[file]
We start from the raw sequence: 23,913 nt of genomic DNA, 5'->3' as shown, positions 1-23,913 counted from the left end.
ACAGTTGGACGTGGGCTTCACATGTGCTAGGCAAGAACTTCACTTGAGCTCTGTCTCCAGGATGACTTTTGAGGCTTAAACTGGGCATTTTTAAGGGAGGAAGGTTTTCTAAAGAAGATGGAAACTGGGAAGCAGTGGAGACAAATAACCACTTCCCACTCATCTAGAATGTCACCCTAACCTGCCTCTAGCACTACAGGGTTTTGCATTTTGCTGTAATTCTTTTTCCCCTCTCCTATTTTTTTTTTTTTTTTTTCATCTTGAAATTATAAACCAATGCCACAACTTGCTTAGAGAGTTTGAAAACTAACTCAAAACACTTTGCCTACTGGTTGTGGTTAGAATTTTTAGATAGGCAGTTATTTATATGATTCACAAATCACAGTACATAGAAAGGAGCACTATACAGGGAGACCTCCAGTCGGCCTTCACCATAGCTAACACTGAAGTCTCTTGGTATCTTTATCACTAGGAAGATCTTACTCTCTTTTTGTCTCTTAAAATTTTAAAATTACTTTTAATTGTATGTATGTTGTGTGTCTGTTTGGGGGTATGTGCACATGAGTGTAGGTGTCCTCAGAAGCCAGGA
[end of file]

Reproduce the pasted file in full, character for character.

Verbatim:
We start from the raw sequence: 23,913 nt of genomic DNA, 5'->3' as shown, positions 1-23,913 counted from the left end.
ACAGTTGGACGTGGGCTTCACATGTGCTAGGCAAGAACTTCACTTGAGCTCTGTCTCCAGGATGACTTTTGAGGCTTAAACTGGGCATTTTTAAGGGAGGAAGGTTTTCTAAAGAAGATGGAAACTGGGAAGCAGTGGAGACAAATAACCACTTCCCACTCATCTAGAATGTCACCCTAACCTGCCTCTAGCACTACAGGGTTTTGCATTTTGCTGTAATTCTTTTTCCCCTCTCCTATTTTTTTTTTTTTTTTTTCATCTTGAAATTATAAACCAATGCCACAACTTGCTTAGAGAGTTTGAAAACTAACTCAAAACACTTTGCCTACTGGTTGTGGTTAGAATTTTTAGATAGGCAGTTATTTATATGATTCACAAATCACAGTACATAGAAAGGAGCACTATACAGGGAGACCTCCAGTCGGCCTTCACCATAGCTAACACTGAAGTCTCTTGGTATCTTTATCACTAGGAAGATCTTACTCTCTTTTTGTCTCTTAAAATTTTAAAATTACTTTTAATTGTATGTATGTTGTGTGTCTGTTTGGGGGTATGTGCACATGAGTGTAGGTGTCCTCAGAAGCCAGGA